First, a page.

Toledo youth takes diabetes message to D.C.Written by Autumn Lee | | email@example.com
By James Proffitt
Special to Toledo Free Press
Like many 8-year-olds this summer, Nicole Herndon will attend summer camp. But not just one. While she’s already finished a swimming camp, she’ll soon attend one for ballet, one for gymnastics and yet another just for children with type 1 diabetes. In addition to her list of camps, Herndon will spend her busy summer vacation working tirelessly to accomplish one major goal: finding a cure for type 1 diabetes for herself and the more than 3 million other Americans who suffer from it.
Herndon was in Washington D.C. accompanied by her mother Janette from June 17-20 to help push her vision. As a delegate of the Juvenile Diabetes Research Foundation’s biennial Children’s Congress, she was one of more than 150 youth from 50 states and six nations who convened in the nation’s capital. The delegates, who all suffer from type 1 diabetes, assembled to encourage the federal government to increase funding for research. Delegates as young as 6 testified in Senate hearings. While there, Herndon met others with the chronic debilitating disease, spent time with celebrities who have also made finding a cure their goal and met with legislators to lobby on behalf of the JDRF.
Herndon was a guest in the offices of Rep. Marcy Kaptur of Ohio’s ninth district and Ohio senator Sherrod Brown. When asked if she was nervous about the meetings, Herndon said, “No, I was happy.”
She said she already has plans to return at the next JDRF Children’s Congress in 2009. Although she enjoyed the sights of the city and a concert on the Capitol Lawn, Herndon said the time she spent there wasn’t a field trip or a vacation. Instead she described it as “A really important job.”
In type 1 diabetes, the pancreas stops producing insulin, a hormone that enables the body to get energy from food. The disease requires multiple blood tests and insulin injections every day and people with type 1 diabetes must constantly be prepared for life-threatening low or high blood-sugar levels. Janette Herndon said her daughter took an aggressive and determined stance from the very beginning.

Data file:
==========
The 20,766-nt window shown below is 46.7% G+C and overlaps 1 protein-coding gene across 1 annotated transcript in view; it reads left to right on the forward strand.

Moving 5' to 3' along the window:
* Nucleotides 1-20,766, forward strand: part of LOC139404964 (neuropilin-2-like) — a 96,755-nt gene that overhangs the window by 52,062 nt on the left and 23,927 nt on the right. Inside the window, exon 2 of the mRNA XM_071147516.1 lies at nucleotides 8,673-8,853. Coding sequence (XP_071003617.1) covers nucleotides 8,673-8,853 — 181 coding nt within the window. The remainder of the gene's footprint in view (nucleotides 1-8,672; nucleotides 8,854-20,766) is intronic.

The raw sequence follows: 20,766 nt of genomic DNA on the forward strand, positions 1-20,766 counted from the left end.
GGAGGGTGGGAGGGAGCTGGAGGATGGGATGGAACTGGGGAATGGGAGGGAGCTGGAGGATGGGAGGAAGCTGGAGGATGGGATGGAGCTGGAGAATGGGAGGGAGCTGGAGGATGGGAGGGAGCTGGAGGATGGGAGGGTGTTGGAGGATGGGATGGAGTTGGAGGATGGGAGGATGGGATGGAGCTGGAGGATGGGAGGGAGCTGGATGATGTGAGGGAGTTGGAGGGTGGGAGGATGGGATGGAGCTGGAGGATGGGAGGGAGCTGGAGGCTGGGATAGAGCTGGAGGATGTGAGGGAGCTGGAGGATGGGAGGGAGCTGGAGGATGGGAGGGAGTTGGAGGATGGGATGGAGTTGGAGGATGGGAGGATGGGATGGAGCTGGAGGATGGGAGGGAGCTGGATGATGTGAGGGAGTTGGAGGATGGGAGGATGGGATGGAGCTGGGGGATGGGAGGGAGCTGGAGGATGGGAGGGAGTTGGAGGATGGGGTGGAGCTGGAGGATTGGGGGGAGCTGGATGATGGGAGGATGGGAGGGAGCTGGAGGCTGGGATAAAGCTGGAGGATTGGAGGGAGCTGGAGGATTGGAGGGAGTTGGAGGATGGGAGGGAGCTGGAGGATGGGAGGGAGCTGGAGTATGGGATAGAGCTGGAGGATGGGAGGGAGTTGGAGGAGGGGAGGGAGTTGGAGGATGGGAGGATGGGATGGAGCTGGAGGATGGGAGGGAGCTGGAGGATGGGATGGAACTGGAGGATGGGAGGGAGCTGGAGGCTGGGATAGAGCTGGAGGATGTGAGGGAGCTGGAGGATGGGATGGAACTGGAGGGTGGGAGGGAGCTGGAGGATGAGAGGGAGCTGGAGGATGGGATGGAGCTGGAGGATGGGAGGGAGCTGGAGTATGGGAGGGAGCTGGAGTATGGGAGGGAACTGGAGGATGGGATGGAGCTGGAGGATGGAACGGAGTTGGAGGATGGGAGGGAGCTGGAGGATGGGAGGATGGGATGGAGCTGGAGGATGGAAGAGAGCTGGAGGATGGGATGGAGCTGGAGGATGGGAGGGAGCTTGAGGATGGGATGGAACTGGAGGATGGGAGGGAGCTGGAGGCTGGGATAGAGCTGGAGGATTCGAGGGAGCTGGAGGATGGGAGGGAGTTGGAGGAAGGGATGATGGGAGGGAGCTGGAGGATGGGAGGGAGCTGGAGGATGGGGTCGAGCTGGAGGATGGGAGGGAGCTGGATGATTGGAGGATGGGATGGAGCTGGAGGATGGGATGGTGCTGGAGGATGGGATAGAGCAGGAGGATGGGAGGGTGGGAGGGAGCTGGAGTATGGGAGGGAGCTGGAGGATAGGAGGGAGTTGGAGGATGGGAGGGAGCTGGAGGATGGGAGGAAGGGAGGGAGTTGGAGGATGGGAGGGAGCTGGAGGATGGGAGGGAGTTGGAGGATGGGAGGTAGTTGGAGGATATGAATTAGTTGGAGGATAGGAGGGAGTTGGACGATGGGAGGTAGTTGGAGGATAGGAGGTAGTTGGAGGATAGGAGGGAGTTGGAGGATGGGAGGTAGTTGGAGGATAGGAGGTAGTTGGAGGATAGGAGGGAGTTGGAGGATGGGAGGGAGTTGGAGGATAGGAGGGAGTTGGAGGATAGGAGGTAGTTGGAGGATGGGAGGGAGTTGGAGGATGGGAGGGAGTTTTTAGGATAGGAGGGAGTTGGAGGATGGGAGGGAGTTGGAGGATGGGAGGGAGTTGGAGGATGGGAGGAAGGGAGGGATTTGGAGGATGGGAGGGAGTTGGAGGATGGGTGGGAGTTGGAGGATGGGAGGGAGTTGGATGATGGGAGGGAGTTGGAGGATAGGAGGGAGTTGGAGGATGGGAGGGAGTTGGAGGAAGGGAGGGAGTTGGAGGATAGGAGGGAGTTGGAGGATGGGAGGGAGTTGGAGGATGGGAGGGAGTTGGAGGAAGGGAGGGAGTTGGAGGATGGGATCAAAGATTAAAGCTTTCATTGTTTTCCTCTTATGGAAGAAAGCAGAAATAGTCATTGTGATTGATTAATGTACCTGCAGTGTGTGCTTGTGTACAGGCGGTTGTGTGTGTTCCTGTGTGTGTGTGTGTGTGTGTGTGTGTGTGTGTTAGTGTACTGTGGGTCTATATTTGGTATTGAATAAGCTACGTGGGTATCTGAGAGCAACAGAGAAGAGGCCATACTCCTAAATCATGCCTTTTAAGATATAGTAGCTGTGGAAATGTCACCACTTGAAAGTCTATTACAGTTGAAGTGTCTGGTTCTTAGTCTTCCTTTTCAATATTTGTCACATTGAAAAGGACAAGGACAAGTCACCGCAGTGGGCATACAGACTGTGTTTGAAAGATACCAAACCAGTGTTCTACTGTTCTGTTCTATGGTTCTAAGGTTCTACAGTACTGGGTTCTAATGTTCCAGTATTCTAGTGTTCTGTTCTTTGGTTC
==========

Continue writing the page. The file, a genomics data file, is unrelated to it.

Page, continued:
Just two months after she was diagnosed, Janette Herndon said, Nicole had begun self-treatments. She described waking up one morning to find Nicole’s diabetic bag lying open on the bed.
“You were sleeping and I didn’t want to wake you up,” Nicole told her mother. Janette Herndon said Nicole has been that proactive ever since.
Herndon has made radio and television commercials for diabetes awareness and been interviewed by television stations. She is featured on JDRF postcards and in JDRF literature. As a result of her work in Washington, Herndon will address her school on type 1 diabetes and make appearances at summer camps and before other groups.
Janette Herndon said her daughter is always saying, “We have to do this, Mommy, we have to find a cure. We have to do this so other kids don’t have to go through what I have to.”
Herndon endures between five and seven finger sticks and four shots each day. Those will continue for the rest of her life — or until a cure is found.
Rep. Marcy Kaptur had another idea about Herndon’s future. She called the 8 year old a natural leader and described Herndon’s visit as “Aotouch of grace in our office. It was a pleasure to meet such a vision of the future,” Kaptur said. “I hope she will continue to represent those who need a voice, perhaps one day even working within the walls of this Capital.”